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Vladimir Putin may be in real trouble

Vladimir Putin may be in real trouble

Russian leader sees political forces rising up against him
Vladimir Putin may be in real trouble
Russian President Vladimir Putin attends a news conference May 17, 2017.
Photographer: MIKHAIL METZEL/TASS/ZUMA PRESS/TNS

The following editorial appeared in The Washington Post:

Vladimir Putin boasts of popularity ratings that Western leaders, Donald Trump included, can only dream of — 85 percent and above since Russia’s invasion and annexation of Crimea in 2014.

Yet Putin remains unwilling to test those numbers against real competition.

On Monday, the state election commission banned his most popular opponent, Alexei Navalny, from running in the presidential election scheduled for March 18 — meaning that Putin will face no serious opposition to obtaining another six-year term.

Navalny, who has attracted a broad following across Russia by campaigning against corruption, was proscribed on the basis of trumped-up fraud charges that the European Court of Human Rights ruled invalid.

His real offenses were helping to lead opposition to Putin’s last re-election, in 2012; producing videos documenting Kremlin criminality, such as the more than $1 billion in property amassed by Prime Minister Dmitry Medvedev; and bringing out tens of thousands of followers in cities across Russia this year to denounce the regime.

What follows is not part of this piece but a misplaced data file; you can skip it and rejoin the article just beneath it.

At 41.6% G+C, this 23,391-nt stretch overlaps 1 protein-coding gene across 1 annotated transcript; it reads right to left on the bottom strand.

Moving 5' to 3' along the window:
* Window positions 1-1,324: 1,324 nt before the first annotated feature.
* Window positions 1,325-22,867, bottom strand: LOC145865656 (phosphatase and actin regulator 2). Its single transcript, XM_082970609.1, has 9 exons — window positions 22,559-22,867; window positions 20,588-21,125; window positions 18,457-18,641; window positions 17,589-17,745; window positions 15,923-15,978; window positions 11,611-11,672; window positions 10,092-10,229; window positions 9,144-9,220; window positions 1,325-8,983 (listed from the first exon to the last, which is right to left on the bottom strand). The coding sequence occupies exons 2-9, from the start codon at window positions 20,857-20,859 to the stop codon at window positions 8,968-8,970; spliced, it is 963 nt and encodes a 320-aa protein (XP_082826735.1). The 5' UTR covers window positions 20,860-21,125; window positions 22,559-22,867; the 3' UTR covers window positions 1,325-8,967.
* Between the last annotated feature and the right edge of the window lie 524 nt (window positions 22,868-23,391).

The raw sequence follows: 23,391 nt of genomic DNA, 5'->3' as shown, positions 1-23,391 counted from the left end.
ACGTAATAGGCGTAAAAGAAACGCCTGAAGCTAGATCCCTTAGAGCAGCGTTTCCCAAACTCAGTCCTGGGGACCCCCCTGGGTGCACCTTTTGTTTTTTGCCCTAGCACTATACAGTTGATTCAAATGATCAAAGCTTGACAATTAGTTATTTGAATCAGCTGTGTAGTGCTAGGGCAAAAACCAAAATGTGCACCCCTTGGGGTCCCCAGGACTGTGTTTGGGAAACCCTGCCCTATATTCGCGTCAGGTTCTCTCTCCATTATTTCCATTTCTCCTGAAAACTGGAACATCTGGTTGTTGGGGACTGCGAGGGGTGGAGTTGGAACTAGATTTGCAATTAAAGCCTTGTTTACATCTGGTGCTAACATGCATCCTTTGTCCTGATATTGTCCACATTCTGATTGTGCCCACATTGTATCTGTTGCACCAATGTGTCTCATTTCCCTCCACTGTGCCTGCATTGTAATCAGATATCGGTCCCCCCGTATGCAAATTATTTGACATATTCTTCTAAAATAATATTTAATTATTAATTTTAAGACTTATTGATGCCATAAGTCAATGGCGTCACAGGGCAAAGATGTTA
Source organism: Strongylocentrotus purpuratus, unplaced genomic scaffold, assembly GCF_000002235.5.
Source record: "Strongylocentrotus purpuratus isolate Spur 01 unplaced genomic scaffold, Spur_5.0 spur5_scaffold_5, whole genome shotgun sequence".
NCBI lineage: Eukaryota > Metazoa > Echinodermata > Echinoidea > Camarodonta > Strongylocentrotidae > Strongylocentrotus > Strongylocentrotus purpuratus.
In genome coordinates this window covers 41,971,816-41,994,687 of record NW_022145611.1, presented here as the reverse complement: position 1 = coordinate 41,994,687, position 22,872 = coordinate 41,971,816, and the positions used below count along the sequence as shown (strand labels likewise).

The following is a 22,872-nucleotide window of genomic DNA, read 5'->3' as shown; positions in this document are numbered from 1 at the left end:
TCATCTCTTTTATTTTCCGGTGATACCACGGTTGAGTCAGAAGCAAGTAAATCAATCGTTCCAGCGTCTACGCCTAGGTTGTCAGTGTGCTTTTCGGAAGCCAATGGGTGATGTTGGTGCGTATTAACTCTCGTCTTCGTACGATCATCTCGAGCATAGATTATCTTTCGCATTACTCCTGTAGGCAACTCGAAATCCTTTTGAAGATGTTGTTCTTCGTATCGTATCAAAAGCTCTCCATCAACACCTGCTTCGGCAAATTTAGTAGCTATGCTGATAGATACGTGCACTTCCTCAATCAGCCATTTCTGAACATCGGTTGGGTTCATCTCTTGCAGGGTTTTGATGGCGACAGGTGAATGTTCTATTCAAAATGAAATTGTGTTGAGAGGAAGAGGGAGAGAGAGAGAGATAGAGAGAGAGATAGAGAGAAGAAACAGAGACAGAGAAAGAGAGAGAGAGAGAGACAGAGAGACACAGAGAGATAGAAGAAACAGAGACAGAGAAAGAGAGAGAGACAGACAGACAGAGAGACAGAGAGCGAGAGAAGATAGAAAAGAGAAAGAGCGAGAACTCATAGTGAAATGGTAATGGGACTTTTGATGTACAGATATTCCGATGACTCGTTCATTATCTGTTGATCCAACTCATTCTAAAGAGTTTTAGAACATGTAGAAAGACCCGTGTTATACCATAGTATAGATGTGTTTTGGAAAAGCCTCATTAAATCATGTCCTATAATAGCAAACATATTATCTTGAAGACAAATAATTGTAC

The conventional political wisdom in Moscow holds that Putin could easily best Navalny in the presidential election, bolstering both his international and domestic credibility. 

He nevertheless prefers to stage a Potemkin vote in which his only challengers will be two perennial candidates, one Communist and one ultra- nationalist, and Ksenia Sobchak, a 36-year-old celebrity who has called the election “a high-budget show.”

What could explain Putin’s seemingly self-defeating tactics?

Some analysts argue that the authoritarian regime he has constructed requires not a credible democratic victory but a crushing show of strength.

The message must be that there is no alternative. That is particularly true at a time when the regime is failing to deliver the rising living standards it once offered Russians in exchange for their passivity.

After two years of recession brought on by falling oil prices and Western sanctions, the economy will grow this year by less than 2 percent.

Putin now seeks popular favor with nationalist adventurism, such as the invasion of Ukraine; the election is scheduled for the anniversary of the Crimea annexation.

But that, too, may be reaching a dead end; Putin’s attempts to broker favorable settlements to interventions in eastern Ukraine and Syria have been floundering. In short, it may be that Putin has more reason to fear Navalny than the poll numbers suggest.

Even as he outlaws political competition in Russia, Putin continues to oversee attempts to undermine and tilt elections in the West. For him, democratic contests are a vulnerability, to be avoided at home and exploited abroad.

In that sense, Western governments and Russia’s democrats have a common cause in countering Putin. What both lack is an effective strategy.

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